The rhetoric about "bad teachers" may never go away -- in part some teachers will always perform poorly, act irresponsibly, and so on (just as there are poor performers and irresponsible people in all professions and fields). That said, what bothers me most about the rhetoric is that it continually oversimplifies the problem. Too many commentators seem to assume that bad people magically pop up in schools to torture principals and belittle children. But reality is more complex.
One situation that has arisen in numerous anecdotes I've heard from teachers is that a Principal will allow selected teachers (often their friends) to behave irresponsibly or worse. Examples include showing up late, parking illegally, dressing inappropriately, eating meals with the Principal instead of teaching, leaving other people in charge of their class while they run errands, and, in at least one instance, abusing children.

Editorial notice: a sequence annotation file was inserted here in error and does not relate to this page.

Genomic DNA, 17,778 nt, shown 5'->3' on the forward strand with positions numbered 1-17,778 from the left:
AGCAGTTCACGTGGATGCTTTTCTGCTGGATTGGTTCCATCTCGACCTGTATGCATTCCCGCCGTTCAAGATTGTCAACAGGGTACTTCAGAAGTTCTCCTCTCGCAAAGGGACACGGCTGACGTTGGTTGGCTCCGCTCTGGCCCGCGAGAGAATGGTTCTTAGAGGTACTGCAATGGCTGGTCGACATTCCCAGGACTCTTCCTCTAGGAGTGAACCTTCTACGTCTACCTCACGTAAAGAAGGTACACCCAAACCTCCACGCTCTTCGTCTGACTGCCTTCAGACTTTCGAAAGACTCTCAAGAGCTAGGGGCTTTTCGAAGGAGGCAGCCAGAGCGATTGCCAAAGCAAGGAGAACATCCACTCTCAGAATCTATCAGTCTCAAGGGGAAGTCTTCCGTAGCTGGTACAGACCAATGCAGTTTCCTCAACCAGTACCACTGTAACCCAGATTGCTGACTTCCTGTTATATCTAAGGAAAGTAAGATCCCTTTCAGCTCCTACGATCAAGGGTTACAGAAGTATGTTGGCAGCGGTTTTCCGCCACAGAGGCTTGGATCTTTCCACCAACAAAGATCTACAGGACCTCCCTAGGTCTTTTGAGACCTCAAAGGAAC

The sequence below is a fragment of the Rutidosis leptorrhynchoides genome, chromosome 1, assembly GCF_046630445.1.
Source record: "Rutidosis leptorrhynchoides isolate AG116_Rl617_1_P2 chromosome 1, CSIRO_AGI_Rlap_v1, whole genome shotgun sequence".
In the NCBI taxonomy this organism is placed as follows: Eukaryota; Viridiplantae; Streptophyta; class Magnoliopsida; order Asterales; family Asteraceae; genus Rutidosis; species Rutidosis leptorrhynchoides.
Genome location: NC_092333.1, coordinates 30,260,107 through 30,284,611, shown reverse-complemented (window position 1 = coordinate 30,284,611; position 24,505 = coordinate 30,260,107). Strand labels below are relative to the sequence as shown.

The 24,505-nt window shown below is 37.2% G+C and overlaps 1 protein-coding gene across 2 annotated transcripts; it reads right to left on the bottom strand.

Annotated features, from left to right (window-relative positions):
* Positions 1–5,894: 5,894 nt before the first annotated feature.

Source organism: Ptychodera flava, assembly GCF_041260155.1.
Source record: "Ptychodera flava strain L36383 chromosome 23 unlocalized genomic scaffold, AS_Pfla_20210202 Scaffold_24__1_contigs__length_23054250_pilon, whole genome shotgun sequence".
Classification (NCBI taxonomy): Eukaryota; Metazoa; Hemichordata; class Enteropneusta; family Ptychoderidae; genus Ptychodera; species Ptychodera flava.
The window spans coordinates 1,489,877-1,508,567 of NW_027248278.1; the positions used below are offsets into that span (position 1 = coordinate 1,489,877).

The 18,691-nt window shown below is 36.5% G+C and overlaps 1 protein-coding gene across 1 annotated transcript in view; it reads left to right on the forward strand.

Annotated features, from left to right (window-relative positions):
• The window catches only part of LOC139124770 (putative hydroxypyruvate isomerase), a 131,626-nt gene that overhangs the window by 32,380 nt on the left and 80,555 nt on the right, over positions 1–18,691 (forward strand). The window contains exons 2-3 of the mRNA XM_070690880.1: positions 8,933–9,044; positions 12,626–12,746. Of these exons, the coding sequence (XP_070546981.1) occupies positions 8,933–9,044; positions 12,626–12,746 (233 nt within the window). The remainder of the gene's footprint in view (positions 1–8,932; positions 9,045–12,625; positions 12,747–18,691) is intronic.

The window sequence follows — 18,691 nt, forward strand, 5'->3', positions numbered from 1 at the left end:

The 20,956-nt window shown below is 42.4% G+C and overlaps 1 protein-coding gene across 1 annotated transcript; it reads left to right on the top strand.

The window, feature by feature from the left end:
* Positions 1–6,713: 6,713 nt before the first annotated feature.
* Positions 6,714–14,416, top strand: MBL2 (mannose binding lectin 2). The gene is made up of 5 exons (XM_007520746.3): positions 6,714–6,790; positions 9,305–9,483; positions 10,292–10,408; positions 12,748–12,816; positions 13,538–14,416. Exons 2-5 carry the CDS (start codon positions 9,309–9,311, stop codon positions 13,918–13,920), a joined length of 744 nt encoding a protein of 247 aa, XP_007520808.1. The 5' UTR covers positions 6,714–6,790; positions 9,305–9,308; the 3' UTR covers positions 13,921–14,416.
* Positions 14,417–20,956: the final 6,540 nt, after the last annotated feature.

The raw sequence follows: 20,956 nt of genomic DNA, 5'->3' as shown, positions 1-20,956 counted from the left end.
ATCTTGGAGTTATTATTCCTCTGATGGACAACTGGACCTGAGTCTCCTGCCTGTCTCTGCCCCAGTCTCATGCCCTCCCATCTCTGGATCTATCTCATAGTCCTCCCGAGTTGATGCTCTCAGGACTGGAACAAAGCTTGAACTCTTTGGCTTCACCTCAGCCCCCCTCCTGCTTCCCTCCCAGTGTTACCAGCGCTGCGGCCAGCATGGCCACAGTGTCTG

Are "bad teachers" a problem in these schools? Absolutely -- and they should be dealt with -- but not following the script we normally read (teacher is bad, principal wants to fire him/her, union steps in). In these cases, the story I hear is that a "bad" principal allows a few teachers to do as they please while the rest of the teachers stew in outrage and cower in fear.
Did the Principal in these situations make these teachers bad? It's not quite that simple. But these Principals have certainly negatively impacted the performance of a few teachers while subsequently damaging the climate and performance of the school as a whole.
Situations like these are why I worry more about the extent of the damage done by irresponsible Principals than I do about the damage done by irresponsible teachers.
Good example. I also can think of examples where a principal gives easier assignments (or better classrooms or schedules) to some teachers than to other teachers. It might be done through favoritism or habit or threats by a teacher to quit/retire if they don't get the preferred course.
For some reason, pundits seem to assume that students/ schedules are assigned randomly to teachers in a given school. In fact, the principal has ultimate control over the course and student assignments (and all course assignments are not created equal).
And this problem seems to be getting worse as schools hire younger, less experienced principals (especially in charter schools.)
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